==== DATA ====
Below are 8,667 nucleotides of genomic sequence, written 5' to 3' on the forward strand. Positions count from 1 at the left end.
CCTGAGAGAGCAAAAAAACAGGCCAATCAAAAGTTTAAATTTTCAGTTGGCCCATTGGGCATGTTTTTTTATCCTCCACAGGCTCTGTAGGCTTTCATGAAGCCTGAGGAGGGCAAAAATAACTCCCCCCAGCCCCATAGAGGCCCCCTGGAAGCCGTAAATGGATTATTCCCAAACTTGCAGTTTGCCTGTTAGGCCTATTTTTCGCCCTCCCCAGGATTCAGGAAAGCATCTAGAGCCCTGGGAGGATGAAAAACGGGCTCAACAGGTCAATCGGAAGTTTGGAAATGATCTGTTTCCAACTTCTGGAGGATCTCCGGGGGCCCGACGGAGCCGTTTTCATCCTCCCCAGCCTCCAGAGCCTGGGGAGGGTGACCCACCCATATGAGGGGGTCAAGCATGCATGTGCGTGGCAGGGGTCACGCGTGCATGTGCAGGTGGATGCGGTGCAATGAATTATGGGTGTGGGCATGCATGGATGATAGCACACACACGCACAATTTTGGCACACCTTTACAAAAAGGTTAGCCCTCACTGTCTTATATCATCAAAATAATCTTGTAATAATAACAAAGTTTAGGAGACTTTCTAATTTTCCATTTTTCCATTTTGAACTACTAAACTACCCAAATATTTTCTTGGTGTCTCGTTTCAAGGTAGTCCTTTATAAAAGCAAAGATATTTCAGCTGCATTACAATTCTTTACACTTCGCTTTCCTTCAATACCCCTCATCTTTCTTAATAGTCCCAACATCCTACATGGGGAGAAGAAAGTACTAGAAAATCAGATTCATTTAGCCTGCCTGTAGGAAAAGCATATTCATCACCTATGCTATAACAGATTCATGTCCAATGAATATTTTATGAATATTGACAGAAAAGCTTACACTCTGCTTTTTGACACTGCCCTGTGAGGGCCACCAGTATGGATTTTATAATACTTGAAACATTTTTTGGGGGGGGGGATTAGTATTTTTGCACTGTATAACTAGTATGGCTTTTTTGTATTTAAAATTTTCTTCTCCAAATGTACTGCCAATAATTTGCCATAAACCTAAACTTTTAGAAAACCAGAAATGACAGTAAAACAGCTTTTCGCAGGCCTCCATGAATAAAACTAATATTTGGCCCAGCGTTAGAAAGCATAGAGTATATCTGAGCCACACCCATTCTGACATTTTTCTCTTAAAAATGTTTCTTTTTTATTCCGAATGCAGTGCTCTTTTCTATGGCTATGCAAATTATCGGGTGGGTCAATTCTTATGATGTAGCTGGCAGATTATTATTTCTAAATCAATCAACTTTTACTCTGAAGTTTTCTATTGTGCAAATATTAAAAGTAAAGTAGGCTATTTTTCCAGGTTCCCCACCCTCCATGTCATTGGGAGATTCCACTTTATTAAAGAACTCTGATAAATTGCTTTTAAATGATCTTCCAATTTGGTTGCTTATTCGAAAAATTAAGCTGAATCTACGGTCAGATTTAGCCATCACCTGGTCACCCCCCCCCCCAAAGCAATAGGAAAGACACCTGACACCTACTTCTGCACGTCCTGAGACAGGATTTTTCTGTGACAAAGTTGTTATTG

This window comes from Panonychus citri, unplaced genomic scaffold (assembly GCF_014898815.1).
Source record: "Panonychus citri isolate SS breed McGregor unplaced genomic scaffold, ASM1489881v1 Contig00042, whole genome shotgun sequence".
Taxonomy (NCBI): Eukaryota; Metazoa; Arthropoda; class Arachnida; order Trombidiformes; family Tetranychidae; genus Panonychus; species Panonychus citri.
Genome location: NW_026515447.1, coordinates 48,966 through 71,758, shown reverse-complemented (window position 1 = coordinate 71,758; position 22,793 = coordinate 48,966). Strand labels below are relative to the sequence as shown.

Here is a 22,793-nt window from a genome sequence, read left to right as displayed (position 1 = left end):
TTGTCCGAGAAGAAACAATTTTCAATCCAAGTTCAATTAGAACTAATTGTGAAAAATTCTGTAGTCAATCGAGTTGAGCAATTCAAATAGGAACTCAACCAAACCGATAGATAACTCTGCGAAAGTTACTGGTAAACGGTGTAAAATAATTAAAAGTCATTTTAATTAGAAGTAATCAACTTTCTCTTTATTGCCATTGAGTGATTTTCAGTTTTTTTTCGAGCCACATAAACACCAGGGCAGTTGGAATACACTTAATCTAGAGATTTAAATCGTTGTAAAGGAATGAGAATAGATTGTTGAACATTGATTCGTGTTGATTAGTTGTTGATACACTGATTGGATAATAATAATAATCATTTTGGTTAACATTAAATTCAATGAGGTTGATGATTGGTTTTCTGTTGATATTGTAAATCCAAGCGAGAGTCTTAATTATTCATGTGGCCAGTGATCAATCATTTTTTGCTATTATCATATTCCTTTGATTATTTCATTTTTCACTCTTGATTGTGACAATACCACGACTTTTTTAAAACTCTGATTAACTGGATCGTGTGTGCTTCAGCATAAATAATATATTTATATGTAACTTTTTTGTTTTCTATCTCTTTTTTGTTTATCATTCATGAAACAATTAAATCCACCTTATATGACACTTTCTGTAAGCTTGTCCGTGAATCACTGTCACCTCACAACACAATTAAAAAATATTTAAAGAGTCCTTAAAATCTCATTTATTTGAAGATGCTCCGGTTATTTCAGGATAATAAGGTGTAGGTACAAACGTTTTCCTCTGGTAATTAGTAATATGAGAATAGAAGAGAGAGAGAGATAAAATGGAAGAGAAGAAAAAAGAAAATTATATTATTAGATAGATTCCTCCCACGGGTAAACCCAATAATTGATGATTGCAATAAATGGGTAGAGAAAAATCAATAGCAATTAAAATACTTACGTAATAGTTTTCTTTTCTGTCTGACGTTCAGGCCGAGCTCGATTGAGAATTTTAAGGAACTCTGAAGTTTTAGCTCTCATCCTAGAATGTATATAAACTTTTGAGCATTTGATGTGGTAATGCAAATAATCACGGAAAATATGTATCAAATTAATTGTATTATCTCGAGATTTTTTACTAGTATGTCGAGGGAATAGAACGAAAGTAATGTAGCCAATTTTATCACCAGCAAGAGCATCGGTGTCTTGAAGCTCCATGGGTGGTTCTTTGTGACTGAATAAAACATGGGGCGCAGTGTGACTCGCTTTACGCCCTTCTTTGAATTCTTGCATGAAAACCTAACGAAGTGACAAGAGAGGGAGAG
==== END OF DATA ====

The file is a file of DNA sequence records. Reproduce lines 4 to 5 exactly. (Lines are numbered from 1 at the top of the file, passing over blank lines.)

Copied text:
Source record: "Panonychus citri isolate SS breed McGregor unplaced genomic scaffold, ASM1489881v1 Contig00042, whole genome shotgun sequence".
Taxonomy (NCBI): Eukaryota; Metazoa; Arthropoda; class Arachnida; order Trombidiformes; family Tetranychidae; genus Panonychus; species Panonychus citri.